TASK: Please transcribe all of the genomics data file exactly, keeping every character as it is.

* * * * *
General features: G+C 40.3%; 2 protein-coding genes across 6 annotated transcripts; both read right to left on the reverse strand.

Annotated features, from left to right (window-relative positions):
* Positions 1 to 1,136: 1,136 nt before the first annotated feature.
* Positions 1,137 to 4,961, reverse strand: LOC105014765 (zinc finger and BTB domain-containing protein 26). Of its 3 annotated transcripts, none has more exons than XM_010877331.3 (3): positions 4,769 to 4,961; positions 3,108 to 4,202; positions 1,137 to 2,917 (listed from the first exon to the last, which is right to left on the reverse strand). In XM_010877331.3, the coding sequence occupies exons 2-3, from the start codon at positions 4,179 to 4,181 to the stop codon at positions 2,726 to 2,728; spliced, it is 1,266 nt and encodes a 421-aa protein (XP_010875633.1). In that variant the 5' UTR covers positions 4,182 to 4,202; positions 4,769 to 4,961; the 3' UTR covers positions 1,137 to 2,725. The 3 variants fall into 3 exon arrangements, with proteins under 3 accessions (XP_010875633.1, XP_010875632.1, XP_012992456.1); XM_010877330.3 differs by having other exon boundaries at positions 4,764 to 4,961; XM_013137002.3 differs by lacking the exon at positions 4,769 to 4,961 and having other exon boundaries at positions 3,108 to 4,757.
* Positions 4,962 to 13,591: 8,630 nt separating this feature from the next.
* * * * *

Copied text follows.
General features: G+C 40.3%; 2 protein-coding genes across 6 annotated transcripts; both read right to left on the reverse strand.

Annotated features, from left to right (window-relative positions):
* Positions 1 to 1,136: 1,136 nt before the first annotated feature.
* Positions 1,137 to 4,961, reverse strand: LOC105014765 (zinc finger and BTB domain-containing protein 26). Of its 3 annotated transcripts, none has more exons than XM_010877331.3 (3): positions 4,769 to 4,961; positions 3,108 to 4,202; positions 1,137 to 2,917 (listed from the first exon to the last, which is right to left on the reverse strand). In XM_010877331.3, the coding sequence occupies exons 2-3, from the start codon at positions 4,179 to 4,181 to the stop codon at positions 2,726 to 2,728; spliced, it is 1,266 nt and encodes a 421-aa protein (XP_010875633.1). In that variant the 5' UTR covers positions 4,182 to 4,202; positions 4,769 to 4,961; the 3' UTR covers positions 1,137 to 2,725. The 3 variants fall into 3 exon arrangements, with proteins under 3 accessions (XP_010875633.1, XP_010875632.1, XP_012992456.1); XM_010877330.3 differs by having other exon boundaries at positions 4,764 to 4,961; XM_013137002.3 differs by lacking the exon at positions 4,769 to 4,961 and having other exon boundaries at positions 3,108 to 4,757.
* Positions 4,962 to 13,591: 8,630 nt separating this feature from the next.